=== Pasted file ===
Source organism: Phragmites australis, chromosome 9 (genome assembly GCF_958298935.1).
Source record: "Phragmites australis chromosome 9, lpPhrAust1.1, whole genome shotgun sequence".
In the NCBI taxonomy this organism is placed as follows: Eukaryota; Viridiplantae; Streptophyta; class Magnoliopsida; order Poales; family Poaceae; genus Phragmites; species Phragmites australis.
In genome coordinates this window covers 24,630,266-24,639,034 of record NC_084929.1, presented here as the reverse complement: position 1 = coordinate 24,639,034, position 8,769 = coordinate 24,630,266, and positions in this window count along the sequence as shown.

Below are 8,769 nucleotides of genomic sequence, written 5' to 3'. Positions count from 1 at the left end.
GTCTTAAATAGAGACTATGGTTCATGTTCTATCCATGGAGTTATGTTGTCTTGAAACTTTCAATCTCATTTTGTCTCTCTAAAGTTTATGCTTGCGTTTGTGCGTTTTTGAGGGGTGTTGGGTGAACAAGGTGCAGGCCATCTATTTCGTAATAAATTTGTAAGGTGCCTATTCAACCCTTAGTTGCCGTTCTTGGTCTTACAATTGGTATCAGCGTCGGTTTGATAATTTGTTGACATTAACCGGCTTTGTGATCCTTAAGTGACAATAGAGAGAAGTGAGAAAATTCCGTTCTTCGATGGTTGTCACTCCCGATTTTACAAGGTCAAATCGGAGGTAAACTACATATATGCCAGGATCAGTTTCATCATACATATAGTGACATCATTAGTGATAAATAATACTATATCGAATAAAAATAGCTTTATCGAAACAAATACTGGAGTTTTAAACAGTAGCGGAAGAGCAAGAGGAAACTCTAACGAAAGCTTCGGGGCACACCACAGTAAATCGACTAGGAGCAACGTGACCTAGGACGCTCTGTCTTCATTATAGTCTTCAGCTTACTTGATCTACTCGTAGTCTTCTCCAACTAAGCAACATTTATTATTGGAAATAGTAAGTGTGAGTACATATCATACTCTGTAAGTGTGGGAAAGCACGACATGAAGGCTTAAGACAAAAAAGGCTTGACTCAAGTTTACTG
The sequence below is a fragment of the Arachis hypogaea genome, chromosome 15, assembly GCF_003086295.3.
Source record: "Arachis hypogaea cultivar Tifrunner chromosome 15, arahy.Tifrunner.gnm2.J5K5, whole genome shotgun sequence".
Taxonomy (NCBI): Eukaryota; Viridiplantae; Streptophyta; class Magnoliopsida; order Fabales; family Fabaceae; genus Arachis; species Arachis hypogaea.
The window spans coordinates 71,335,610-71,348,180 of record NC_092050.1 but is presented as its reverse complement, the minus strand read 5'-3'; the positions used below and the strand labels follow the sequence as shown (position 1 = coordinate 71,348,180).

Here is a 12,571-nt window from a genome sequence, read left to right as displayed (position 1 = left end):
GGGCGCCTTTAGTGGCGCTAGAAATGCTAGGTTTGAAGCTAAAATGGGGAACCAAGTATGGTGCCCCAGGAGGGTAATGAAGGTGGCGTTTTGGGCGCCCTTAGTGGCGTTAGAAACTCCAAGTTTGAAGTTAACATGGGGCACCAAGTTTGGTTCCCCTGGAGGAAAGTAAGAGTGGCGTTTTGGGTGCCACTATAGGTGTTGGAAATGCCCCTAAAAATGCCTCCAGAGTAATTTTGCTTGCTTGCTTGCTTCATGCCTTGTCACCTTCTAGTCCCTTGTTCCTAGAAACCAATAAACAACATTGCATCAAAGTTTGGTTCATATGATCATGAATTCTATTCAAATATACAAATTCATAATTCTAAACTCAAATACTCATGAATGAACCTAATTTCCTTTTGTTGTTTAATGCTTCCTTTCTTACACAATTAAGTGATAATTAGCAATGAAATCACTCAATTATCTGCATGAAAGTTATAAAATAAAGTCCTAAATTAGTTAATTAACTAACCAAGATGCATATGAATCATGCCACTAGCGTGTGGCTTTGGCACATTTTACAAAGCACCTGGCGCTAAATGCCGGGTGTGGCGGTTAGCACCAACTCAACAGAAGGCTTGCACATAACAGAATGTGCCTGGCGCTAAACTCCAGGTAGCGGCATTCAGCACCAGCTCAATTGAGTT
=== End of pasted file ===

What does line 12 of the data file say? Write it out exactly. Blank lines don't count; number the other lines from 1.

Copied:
GGGCGCCTTTAGTGGCGCTAGAAATGCTAGGTTTGAAGCTAAAATGGGGAACCAAGTATGGTGCCCCAGGAGGGTAATGAAGGTGGCGTTTTGGGCGCCCTTAGTGGCGTTAGAAACTCCAAGTTTGAAGTTAACATGGGGCACCAAGTTTGGTTCCCCTGGAGGAAAGTAAGAGTGGCGTTTTGGGTGCCACTATAGGTGTTGGAAATGCCCCTAAAAATGCCTCCAGAGTAATTTTGCTTGCTTGCTTGCTTCATGCCTTGTCACCTTCTAGTCCCTTGTTCCTAGAAACCAATAAACAACATTGCATCAAAGTTTGGTTCATATGATCATGAATTCTATTCAAATATACAAATTCATAATTCTAAACTCAAATACTCATGAATGAACCTAATTTCCTTTTGTTGTTTAATGCTTCCTTTCTTACACAATTAAGTGATAATTAGCAATGAAATCACTCAATTATCTGCATGAAAGTTATAAAATAAAGTCCTAAATTAGTTAATTAACTAACCAAGATGCATATGAATCATGCCACTAGCGTGTGGCTTTGGCACATTTTACAAAGCACCTGGCGCTAAATGCCGGGTGTGGCGGTTAGCACCAACTCAACAGAAGGCTTGCACATAACAGAATGTGCCTGGCGCTAAACTCCAGGTAGCGGCATTCAGCACCAGCTCAATTGAGTT